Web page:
What might not be as clear (on the surface anyway) is how recent events in developing economy FX markets following the devaluation of the yuan stem from a seismic shift we began discussing late last year - namely, the death of the petrodollar system which has served to underwrite decades of dollar dominance and was, until recently, a fixture of the post-war global economic order.
In short, the world seems to have underestimated how structurally important collapsing crude prices are to global finance.
For years, producers funnelled their dollar proceeds into USD assets providing a perpetual source of liquidity, boosting the financial strength of the reserve currency, leading to even higher asset prices and even more USD-denominated purchases, and so forth, in a virtuous (especially if one held US-denominated assets and printed US currency) loop.
That all came to an abrupt, if quiet end last year when a confluence of economic (e.g. shale production) and geopolitical (e.g. squeeze the Russians) factors led the Saudis to, as we put it, Plaxico'd themselves and the US.
The ensuing plunge in crude meant that suddenly, the flow of petrodollars was set to dry up and FX reserves across commodity producing countries were poised to come under increased pressure. For the first time in decades, exported petrodollar capital turned negative.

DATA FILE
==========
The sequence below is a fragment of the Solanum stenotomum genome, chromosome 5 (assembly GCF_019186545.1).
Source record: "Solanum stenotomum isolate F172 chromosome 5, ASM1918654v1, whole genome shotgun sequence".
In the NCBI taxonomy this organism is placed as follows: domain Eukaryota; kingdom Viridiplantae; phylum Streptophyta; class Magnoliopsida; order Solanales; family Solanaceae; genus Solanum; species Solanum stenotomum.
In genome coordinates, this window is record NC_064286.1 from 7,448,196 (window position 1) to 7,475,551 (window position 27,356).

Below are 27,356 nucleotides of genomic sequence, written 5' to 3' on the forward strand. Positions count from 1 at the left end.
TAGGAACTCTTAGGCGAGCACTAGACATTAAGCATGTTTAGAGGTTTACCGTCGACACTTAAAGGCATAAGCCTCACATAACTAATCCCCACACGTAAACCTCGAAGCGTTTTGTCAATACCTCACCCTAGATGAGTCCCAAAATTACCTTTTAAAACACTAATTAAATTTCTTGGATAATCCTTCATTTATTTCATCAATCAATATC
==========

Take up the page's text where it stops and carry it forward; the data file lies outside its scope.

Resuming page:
We are, to put it mildly, entering a not-so-brave new world and the shift was catalyzed by the dying petrodollar. Kazakhstan’s move to float the tenge is but the beginning and indeed Kazakh Prime Minister Karim Massimov told Bloomberg on Saturday that the world has entered "a new era" and that soon, any and all petro currency dollar pegs are set to fall like dominoes. Here’s more:
...the big picture takeaway is that the world is now beginning to feel the impact of the petrodollar's quiet demise, and because this is only the beginning, we've included below the entire text of the petrodollar's obituary which we penned last November .
Two years ago, in hushed tones at first, then ever louder, the financial world began discussing that which shall never be discussed in polite company - the end of the system that according to many has framed and facilitated the US Dollar's reserve currency status: the Petrodollar, or the world in which oil export countries would recycle the dollars they received in exchange for their oil exports, by purchasing more USD-denominated assets, boosting the financial strength of the reserve currency, leading to even higher asset prices and even more USD-denominated purchases, and so forth, in a virtuous (especially if one held US-denominated assets and printed US currency) loop.